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Optimize for Positivity: The Next Evolution of Social Media
“‘Better social media’ is the new category.”
Okay, sounds like some far-fetched idea from a Silicon Valley CEO that is about to pour millions of dollars into the next Twitter, even though they are so removed from the average user experience they wouldn’t understand why an edit button is needed.
Wait, that was a 16-year-old that hasn’t finished high school yet!?
When I sat down for Success Story in October to talk to Spencer and Sophia Rascoff, a father and daughter duo that mixes an impressive resume with impressive ideas, I didn’t know what I was in for.
I assumed it would be Spencer driving the conversation — after all, he is a co-founder of Zillow, Hotwire, and a handful of other successful startups. But it was Sophia, his incredibly articulate daughter that had me scribbling quotes and advice.
They have recently launched Recon Food, which is what they call a “vertical social media network.” That’s something focused on a single space (in this case, food), instead of a broad reach, and it just might be the next evolution of how we interact online.
Teenaged success story
“I’ve had a few lemonade stands.”
That’s Sophia again with a perfect one-liner to explain her experience at such a young age. She’s not your average 16-year-old. In middle school, she decided to start an entrepreneurship program based on the kinds that are in high schools and colleges.
She is a recipient of the President’s Volunteer Service Award, a leader in the Latin American/Hispanic Student Organization, and has taught herself software development on the side.
She’s not even a senior yet.
It helps to have a dad with such a strong resume. Spencer went from Goldman Sachs to private equity, founding Hotwire, working for Expedia, launching Zillow, and on and on.
He created (and taught) the Harvard Business School course Managing Tech Ventures, and now hosts his successful podcast on the dot.LA network (which he also founded).
If you are thinking that Sophia might take over the world, you’re right. But after talking to her for a little while, there might not be any better hands to put it in.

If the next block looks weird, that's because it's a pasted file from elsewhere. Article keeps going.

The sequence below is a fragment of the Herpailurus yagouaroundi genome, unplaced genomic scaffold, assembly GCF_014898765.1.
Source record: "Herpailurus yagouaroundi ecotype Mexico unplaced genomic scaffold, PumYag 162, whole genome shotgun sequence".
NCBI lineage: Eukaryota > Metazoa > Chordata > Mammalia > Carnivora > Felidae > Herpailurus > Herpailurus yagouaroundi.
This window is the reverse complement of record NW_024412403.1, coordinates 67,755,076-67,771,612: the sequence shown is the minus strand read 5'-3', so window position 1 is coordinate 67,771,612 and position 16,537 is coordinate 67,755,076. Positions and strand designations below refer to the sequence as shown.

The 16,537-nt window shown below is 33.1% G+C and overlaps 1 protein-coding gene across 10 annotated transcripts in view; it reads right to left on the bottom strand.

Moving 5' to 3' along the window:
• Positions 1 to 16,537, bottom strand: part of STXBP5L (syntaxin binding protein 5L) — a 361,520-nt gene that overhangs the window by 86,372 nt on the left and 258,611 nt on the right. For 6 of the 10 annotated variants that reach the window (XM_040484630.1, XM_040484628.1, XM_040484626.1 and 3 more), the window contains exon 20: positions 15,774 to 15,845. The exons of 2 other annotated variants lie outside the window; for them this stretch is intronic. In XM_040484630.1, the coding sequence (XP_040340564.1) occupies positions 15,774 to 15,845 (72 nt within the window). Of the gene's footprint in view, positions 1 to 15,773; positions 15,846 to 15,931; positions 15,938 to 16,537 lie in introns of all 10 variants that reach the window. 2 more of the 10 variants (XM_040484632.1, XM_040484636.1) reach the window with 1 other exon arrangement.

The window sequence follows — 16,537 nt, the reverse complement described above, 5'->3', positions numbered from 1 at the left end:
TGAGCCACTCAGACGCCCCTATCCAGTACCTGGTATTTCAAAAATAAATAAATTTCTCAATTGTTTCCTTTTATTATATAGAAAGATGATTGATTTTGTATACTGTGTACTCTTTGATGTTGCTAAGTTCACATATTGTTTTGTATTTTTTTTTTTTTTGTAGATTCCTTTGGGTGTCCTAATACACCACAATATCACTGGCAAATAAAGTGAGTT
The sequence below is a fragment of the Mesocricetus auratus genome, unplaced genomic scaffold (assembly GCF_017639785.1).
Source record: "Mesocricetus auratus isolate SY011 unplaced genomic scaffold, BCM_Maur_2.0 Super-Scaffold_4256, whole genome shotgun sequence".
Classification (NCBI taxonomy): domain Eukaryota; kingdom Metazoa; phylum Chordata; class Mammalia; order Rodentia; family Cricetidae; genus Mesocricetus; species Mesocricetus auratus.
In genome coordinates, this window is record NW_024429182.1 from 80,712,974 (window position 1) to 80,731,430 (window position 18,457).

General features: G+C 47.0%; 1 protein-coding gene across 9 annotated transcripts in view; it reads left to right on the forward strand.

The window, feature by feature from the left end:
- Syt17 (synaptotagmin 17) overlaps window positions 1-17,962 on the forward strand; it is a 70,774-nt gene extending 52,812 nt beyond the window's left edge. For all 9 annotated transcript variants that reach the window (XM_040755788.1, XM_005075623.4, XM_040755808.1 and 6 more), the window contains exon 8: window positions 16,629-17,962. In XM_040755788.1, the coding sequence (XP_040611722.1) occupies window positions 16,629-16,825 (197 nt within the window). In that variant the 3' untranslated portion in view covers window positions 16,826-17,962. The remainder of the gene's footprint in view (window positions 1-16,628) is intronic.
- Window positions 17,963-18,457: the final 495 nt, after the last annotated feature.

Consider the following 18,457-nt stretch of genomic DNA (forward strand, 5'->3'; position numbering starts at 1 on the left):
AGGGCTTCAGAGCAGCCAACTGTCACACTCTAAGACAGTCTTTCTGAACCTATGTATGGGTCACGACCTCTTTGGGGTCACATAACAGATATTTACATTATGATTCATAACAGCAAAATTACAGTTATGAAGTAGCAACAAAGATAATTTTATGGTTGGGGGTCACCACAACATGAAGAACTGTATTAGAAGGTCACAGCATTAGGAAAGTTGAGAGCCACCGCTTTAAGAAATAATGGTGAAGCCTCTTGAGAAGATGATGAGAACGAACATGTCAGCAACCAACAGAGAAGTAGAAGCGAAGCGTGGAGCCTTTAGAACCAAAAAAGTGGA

Don’t mix your cupcakes with climate change
So what does it mean to evolve social media? The Rascoffs aren’t trying to create a new Instagram. They aren’t trying to outdo Facebook. While those platforms chase down broad engagement and encourage outrage, she just wants to share photos of her favorite food.
It’s not that simple, but it kind of is, too. I’ll let Spencer explain:
“We baked cupcakes this weekend, right? And posted them on Recon Food. But Instagram was pretty heavy on Sunday. When you were making those cupcakes, there were a lot of terrible things happening in the world.
Recon Food is meant to be a respite from all of that, and bring social media back to when it wasn’t the noisy, scary place that it is today.”
If that seems like pie-in-the-sky thinking (sorry for the pun), it’s not. It’s what teenagers, like Sophia and her friends, are looking for.
When internal documents from Facebook were leaked, an internal research presentation included a slide that stated “Teens blame Instagram for increases in the rate of anxiety and depression. This reaction was unprompted and consistent across all groups.”
The data continued to show how much the big platforms were harming young people (young girls especially), as they felt immense pressure to post regular content and fight for likes.
Stressors, not depressors
When Spencer explained that posts on Instagram to do with climate change, the Ukraine war, or gun violence in schools depresses him, Sophia jumped on to identify a key generational gap that is being overlooked.
“I describe it as more of a stressor than a depressor. It makes me sad, I guess, but it makes me way more stressed than sad because it’s about the future. Something that weighs on me is this idea of having to fix these problems, or at least having my generation fix these problems.”
It’s something that I hadn’t ever considered. How differently a 15 or 16-year-old kid would feel about something like climate change, knowing that — as Spencer tragically put it — “if their generation doesn’t fix it, we’re all doomed as a planet.”
For so many users that are arguing on social media today, there isn’t the built-in pressure of having to fix the problem. It can just be a topic to yell about or regurgitate talking points within your echo chamber.
So what is the answer? In their minds, it’s to “reduce the noise” and to think of social media as a vertical, instead of horizontal, platform.
Focus on a specific category or topic and don’t let it spread beyond that. In their case it is food, but they were quick to point out some other examples. LinkedIn has built a vertical platform based solely on career growth. Strava is one based on running and cycling. Alltrails, for hiking.